February 22, 2018
Seneca Park Zoo is home to Aurora, a 28-year-old female polar bear. Working with her is one of the best parts of my day. Aurora is the first bear I’ve ever worked with, and it’s been an amazing experience to learn with her. She has a very calm, good-natured personality and enjoys spending time with her keepers every day. First thing in the morning, she is typically inside to greet us while we start preparing her diet. Her daily diet consists of a mixture of fish (herring, capelin, trout, salmon), lard, fish oil, meat, chow, daily vitamins, and a special treat such as yogurt, a meat-based baby food, or fruit. Some days she is picky and will only eat a few things, while other days she will eat everything we give to her.
We keep a daily log for Aurora where we write down what she eats and how much, and if she had any abnormal or significant behaviors that day. Filling out these logs help to ensure that we are providing the best care possible, and by watching her behavior every day, we can tell if something is off.
Beginning in late fall, Aurora will make the transition into denning season. This is when females in their natural range will dig a den to live in for the next few months – the bear will give birth in this den and raise her cubs until they are ready to venture out in the world. Even though Aurora is an older bear, she still goes through this process. She becomes less active, goes outside less often, and sleeps much more. Her appetite decreases and she’ll be selective about what she will and will not eat. Aurora will spend most of her time resting indoors, where her favorite spot to rest is the den where we provide straw for her to create a cozy space for herself.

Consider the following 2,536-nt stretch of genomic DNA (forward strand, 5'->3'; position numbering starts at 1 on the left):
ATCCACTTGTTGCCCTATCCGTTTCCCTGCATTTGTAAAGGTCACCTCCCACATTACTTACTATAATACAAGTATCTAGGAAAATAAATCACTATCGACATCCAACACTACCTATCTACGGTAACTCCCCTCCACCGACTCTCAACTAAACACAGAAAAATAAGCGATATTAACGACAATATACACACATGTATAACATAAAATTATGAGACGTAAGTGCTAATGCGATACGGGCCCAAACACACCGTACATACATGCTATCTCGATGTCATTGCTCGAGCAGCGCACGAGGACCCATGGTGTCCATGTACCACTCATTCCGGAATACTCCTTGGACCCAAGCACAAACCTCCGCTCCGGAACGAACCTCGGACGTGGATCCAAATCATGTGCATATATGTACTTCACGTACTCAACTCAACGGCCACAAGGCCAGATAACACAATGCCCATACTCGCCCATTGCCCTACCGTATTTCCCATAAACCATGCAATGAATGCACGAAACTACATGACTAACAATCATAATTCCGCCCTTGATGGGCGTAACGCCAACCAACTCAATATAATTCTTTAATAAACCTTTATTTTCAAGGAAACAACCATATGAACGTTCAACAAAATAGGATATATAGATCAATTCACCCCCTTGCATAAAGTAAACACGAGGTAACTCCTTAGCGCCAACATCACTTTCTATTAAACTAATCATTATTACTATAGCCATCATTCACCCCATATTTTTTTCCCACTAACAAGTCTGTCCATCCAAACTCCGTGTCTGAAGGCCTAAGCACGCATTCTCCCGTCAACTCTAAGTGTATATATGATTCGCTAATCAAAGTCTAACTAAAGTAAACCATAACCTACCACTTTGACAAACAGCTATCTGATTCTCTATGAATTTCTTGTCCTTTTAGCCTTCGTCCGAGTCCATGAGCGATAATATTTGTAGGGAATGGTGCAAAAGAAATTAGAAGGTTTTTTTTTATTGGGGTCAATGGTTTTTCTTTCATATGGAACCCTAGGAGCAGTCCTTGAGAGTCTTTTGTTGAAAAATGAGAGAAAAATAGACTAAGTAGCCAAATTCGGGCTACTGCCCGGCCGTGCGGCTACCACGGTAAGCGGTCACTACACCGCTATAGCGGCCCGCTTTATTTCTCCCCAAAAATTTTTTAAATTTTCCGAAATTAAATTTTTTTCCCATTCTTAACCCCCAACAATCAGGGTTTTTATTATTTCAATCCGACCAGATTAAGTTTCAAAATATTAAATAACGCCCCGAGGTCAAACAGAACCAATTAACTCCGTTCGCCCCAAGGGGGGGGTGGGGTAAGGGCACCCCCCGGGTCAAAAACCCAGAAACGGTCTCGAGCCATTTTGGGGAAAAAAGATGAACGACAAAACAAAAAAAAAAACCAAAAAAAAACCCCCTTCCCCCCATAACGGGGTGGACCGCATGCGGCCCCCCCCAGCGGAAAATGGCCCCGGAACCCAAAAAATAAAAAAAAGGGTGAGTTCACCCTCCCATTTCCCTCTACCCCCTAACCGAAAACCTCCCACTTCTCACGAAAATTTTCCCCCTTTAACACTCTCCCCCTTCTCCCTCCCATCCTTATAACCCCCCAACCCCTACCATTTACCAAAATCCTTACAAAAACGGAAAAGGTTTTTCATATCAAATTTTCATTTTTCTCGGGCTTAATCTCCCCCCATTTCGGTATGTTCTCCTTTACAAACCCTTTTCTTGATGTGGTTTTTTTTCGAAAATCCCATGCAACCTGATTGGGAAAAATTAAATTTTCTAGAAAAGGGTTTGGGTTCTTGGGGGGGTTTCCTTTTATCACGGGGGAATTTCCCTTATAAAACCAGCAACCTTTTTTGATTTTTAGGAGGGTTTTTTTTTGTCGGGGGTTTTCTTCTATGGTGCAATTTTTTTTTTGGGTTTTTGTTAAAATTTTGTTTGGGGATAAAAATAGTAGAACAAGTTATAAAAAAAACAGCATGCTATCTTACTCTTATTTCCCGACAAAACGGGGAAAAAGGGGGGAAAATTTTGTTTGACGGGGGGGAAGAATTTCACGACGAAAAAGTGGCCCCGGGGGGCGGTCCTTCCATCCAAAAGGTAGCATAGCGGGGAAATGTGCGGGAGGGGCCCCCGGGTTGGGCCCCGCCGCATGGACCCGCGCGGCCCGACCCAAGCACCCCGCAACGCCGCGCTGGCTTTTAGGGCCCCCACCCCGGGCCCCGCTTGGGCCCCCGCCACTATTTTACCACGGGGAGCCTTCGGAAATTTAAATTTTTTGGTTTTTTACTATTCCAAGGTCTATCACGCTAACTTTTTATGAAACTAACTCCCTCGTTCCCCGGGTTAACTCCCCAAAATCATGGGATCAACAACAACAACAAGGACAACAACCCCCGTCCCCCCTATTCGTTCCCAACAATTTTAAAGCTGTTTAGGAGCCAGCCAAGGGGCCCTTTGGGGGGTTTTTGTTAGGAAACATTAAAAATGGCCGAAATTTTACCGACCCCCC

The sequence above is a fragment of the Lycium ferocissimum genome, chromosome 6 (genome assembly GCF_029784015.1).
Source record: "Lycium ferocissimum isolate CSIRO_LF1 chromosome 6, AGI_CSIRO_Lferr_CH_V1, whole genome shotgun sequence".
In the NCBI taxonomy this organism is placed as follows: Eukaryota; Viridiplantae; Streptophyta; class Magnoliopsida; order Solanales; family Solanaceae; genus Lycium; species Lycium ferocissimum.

During late winter, and from early spring to summer, Aurora is very active and enjoys exploring enrichment items. We change her enrichment every day to keep her mind active. We’ll spread different spices, herbs, or perfumes around her habitat, provide straw from different species in the Zoo, and scatter food. One of my favorite things to do is give her an ice block of fish, which makes her exhibit a natural behavior of pounding on the ice to break it open. This time of year, Aurora can also be found rolling around in the snow or swimming in the pool.
Aurora is an ambassador for polar bears in their natural range. When she swims past guests and I see them in awe, laughing, and smiling, I know a connection has been made. With this personal connection, it’s our hope that guests will want to help protect polar bears in their natural ranges.
– Hanna Kaiser, Zoo Keeper